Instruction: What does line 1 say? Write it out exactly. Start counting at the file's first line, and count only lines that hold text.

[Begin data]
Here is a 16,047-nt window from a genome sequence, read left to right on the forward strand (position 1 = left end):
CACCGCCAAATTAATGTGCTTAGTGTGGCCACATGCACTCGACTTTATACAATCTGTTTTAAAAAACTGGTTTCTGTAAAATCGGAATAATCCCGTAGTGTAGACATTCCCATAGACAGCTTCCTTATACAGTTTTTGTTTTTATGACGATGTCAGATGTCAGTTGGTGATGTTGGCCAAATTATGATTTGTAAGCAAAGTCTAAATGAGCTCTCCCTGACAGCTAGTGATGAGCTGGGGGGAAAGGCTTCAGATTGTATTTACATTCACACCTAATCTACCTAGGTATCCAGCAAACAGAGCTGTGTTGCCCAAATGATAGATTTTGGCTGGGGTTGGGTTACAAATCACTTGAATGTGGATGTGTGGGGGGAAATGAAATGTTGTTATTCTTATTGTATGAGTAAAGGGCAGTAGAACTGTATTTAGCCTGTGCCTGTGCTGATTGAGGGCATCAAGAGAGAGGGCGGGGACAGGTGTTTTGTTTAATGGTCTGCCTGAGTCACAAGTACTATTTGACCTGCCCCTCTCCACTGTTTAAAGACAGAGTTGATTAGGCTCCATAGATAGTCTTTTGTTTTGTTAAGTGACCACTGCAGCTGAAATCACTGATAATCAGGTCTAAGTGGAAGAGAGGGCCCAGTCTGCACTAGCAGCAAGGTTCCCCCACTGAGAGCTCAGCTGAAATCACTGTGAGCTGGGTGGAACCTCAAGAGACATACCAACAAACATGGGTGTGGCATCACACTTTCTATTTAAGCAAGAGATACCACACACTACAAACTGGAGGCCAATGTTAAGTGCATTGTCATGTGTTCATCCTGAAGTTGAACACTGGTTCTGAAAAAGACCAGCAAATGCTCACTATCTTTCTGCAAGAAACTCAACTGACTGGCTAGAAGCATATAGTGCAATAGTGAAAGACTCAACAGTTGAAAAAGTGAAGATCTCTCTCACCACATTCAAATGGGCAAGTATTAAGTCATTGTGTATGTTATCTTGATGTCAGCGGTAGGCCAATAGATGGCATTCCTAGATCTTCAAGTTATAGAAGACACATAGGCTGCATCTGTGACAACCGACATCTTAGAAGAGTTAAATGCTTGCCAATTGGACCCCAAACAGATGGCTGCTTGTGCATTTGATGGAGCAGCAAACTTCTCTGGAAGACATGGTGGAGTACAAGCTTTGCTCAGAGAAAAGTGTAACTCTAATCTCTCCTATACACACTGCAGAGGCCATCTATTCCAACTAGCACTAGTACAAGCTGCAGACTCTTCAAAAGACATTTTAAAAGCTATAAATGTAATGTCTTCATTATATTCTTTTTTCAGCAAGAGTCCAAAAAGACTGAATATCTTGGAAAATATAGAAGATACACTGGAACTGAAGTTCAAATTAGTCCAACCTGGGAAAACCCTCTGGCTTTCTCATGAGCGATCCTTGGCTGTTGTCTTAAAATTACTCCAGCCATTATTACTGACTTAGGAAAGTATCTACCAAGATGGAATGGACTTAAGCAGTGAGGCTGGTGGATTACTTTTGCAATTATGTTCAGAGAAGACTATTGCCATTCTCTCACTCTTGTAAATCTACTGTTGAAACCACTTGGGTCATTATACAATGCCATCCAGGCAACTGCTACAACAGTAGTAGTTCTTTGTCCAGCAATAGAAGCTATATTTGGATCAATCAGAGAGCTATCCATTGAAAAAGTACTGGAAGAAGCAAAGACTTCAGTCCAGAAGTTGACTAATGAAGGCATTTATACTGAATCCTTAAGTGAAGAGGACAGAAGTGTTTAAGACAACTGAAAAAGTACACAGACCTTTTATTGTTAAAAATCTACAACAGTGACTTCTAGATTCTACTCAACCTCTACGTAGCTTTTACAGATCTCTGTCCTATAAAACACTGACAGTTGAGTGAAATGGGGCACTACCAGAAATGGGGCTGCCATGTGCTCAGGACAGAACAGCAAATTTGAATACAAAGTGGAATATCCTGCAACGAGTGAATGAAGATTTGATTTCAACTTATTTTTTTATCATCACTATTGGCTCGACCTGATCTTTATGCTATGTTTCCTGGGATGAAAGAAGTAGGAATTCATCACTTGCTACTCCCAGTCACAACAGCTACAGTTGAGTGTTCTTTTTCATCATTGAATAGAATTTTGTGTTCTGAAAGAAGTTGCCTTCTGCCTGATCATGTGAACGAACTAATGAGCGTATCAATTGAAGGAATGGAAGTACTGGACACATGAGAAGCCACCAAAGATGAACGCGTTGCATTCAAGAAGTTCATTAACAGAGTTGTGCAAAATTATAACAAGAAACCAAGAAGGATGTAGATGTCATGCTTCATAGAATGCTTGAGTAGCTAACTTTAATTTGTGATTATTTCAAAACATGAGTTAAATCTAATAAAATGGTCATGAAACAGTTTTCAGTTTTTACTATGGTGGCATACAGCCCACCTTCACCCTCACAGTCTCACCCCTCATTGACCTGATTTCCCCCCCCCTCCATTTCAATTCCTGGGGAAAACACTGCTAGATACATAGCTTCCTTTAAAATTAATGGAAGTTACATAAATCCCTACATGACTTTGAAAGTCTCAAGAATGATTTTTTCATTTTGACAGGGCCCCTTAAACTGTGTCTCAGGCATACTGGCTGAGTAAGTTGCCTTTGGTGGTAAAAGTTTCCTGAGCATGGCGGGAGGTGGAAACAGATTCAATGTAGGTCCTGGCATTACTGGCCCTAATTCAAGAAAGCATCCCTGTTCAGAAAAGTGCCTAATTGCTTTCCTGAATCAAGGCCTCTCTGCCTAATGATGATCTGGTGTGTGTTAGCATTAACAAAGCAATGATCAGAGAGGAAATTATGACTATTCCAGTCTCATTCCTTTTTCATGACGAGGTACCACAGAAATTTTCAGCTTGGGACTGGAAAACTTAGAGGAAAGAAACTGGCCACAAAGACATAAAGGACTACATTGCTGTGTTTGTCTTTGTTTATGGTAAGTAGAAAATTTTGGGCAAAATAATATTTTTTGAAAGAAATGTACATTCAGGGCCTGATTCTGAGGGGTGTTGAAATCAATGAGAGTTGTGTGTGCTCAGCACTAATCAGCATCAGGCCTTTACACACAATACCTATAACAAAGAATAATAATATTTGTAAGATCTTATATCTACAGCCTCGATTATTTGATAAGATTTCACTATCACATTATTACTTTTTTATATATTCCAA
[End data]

Here is a 16,047-nt window from a genome sequence, read left to right on the forward strand (position 1 = left end):